But he couldn't listen. It was too frightening, too painful,
too close to the truth for him to face. His thoughts rallied defiantly to swamp
the voice within.
It was then he knew that she had to die.
Only then would he be free.
He barely thought. He could barely feel. He simply lashed out. His claw closed around her throat – lost in a haze of red, he lifted her from the ground, screaming with a passion he had never known that he possessed. Memories flooded his mind, tearing, ripping at his consciousness; he saw himself once more, gagged, bound and humiliated, treated like an object or a casual piece of cargo. He saw the face of Velorek, an ambivalent enigma, on the one hand kind and caring, compassionate and gentle, on the other a mask of mystery, a liar and deceiver who tricked him into space with promises and left him instead with pain. His mind recoiled from the recollections, shying away from memories of confusion and deception, joy and apprehension that left him feeling as though his whole world was a lie. Through a veil of scarlet, he saw the face of Aeryn Sun, once beloved, now reviled, struggling desperately against his pincer hold on her suddenly vulnerable neck. Beyond her, a blur of colour and light, two more figures burst into the fray. Faces he knew, faces with names – Crichton, D'Argo – but in that moment, that mad crimson instant, they were no more than distractions, intruders intent on ruining his revenge, on preventing him from eliminating three cycles worth of torment.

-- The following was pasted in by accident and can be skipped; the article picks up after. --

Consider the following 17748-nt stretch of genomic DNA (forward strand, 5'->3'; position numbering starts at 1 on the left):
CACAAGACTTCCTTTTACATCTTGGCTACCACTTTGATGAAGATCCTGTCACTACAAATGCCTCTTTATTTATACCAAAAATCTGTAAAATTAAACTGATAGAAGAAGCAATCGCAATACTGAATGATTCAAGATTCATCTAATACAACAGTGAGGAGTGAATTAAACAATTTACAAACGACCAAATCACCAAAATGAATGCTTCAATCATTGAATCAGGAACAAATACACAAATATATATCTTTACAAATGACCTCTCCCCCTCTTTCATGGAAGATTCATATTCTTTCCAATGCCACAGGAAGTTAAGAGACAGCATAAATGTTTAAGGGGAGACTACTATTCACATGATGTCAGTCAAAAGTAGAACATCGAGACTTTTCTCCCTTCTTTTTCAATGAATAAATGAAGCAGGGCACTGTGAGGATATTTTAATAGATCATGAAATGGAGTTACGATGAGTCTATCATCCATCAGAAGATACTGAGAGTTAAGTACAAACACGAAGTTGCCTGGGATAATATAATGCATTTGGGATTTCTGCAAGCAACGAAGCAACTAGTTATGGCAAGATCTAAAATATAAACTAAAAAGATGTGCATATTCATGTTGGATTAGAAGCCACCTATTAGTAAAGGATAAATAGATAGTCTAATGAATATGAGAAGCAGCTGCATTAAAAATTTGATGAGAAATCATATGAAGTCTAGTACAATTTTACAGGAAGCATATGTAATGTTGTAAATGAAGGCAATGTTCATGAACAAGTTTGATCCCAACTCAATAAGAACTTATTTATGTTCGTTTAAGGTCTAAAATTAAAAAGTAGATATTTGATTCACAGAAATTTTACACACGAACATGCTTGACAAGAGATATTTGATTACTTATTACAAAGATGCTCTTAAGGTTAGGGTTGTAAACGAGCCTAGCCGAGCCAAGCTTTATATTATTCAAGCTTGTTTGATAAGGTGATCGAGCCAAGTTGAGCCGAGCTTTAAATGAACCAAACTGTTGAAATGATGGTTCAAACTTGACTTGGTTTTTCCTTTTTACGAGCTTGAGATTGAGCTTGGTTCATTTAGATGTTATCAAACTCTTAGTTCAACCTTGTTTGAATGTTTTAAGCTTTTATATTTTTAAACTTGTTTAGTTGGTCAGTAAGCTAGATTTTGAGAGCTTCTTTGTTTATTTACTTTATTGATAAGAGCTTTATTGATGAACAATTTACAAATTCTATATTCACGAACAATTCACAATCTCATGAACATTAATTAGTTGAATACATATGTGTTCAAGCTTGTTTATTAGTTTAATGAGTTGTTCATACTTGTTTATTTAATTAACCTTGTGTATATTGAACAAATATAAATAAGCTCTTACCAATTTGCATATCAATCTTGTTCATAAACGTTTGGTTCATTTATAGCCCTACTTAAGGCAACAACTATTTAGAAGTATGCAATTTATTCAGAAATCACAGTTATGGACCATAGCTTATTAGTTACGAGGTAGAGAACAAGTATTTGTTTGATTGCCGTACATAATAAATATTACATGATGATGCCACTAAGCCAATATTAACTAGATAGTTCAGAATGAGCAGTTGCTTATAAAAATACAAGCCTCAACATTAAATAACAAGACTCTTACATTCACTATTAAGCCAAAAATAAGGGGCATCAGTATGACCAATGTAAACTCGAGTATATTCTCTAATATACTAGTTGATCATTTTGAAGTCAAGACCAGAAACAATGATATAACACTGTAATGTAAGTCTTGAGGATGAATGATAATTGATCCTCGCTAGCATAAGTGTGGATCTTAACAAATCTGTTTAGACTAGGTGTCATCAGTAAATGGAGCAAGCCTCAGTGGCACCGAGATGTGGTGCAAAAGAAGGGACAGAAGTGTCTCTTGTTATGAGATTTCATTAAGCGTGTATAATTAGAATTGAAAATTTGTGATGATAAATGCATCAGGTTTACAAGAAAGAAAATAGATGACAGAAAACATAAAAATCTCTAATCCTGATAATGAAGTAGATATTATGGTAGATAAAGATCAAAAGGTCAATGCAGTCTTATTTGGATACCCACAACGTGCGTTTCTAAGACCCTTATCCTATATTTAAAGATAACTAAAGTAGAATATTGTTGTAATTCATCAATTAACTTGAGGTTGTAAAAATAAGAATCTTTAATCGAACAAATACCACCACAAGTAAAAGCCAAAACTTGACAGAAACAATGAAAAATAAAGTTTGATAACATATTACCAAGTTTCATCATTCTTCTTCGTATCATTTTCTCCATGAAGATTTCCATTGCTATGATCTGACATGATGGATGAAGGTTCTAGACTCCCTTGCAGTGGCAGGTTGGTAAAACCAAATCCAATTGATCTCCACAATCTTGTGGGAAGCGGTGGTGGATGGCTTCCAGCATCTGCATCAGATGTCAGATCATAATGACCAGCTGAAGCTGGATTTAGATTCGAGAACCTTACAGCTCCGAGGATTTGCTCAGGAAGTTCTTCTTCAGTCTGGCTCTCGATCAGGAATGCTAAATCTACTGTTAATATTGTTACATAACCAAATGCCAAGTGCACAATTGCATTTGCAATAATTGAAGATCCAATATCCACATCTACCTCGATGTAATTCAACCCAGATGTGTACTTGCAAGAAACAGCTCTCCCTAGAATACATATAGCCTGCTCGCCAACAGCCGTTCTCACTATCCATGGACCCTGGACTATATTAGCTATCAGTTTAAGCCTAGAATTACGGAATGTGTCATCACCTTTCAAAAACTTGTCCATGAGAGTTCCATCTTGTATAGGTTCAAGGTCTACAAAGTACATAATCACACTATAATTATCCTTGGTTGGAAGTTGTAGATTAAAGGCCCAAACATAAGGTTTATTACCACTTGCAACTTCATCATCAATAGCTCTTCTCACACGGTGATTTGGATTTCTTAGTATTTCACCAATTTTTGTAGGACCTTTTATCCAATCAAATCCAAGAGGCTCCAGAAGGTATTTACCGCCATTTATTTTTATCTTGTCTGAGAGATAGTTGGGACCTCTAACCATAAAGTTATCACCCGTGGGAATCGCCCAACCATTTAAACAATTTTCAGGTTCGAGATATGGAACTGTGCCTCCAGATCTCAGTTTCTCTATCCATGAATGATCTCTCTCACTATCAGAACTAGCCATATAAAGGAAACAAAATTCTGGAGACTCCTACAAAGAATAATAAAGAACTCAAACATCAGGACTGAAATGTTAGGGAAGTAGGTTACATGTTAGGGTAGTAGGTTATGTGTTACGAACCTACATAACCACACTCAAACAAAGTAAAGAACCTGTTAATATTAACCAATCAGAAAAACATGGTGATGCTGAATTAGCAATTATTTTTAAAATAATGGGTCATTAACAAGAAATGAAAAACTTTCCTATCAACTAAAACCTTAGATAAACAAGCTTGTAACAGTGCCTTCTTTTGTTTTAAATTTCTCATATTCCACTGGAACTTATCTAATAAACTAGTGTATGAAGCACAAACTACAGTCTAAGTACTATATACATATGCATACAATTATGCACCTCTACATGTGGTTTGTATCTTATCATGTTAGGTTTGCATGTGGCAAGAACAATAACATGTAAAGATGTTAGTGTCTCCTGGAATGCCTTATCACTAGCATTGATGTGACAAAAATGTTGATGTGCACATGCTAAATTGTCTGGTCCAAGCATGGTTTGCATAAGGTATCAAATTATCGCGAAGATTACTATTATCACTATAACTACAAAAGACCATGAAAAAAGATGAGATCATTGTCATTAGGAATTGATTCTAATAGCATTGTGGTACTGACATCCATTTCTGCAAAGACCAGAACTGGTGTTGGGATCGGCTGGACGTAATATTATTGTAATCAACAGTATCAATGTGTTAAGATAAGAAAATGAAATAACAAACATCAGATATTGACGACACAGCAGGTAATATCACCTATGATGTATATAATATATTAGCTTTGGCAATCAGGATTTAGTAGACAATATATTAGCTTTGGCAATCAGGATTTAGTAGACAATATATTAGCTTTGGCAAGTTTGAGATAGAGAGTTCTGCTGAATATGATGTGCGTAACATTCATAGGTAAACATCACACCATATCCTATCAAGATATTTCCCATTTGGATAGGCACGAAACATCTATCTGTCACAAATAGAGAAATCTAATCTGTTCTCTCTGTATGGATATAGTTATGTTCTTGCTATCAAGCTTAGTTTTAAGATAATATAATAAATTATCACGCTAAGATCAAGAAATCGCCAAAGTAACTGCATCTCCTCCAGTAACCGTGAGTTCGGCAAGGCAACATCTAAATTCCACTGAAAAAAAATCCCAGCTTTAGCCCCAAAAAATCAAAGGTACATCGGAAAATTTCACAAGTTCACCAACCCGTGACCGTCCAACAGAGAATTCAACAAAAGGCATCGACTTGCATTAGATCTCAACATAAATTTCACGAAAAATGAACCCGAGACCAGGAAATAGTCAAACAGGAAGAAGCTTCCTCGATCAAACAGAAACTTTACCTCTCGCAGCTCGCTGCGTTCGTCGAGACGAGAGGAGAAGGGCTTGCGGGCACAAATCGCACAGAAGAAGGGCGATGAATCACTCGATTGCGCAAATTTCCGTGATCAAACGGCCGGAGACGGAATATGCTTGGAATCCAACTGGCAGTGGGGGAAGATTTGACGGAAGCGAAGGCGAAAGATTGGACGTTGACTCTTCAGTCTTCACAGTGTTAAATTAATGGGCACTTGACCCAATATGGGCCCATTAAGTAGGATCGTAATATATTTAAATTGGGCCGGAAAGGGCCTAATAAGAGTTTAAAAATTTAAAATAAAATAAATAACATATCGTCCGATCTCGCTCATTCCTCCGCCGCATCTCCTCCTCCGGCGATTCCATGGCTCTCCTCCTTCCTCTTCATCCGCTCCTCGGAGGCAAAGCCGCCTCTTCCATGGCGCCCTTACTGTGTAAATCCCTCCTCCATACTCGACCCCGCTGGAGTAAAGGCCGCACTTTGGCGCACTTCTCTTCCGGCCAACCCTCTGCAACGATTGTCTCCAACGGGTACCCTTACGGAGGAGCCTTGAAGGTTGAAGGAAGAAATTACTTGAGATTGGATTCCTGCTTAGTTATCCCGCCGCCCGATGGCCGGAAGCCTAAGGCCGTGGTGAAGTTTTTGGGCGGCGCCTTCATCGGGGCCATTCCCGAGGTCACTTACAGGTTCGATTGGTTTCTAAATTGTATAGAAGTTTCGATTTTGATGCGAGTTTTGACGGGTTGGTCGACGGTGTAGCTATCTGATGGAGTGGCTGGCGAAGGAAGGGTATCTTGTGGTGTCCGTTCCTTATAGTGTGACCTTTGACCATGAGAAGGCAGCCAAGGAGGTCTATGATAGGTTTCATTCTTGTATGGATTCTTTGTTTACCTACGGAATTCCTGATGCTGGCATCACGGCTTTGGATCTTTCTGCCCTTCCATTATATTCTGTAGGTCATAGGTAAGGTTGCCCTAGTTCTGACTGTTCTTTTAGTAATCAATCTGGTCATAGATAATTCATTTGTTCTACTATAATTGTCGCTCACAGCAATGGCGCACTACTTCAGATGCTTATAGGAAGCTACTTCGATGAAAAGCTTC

He would not stop now. He wanted it to be over.
One way or another.
Once and for all.
With a single sweep of an arm, he hurled the intruders aside. Somewhere deep inside, a tiny part of his brain still functioned – he knew that they would rise again, charge again. He couldn't let them. He stabbed at a control, felt the whoosh and a violent wind as the atmosphere in his chamber vented. The pull caught Crichton and D'Argo, drew them across the room and quickly out of contention.
He would not be thwarted! He would see this through!
What are you doing? Look at yourself.
The soft thought murmured out of the corner of his brain he'd long thought subdued. He fought it, but it refused to be silent.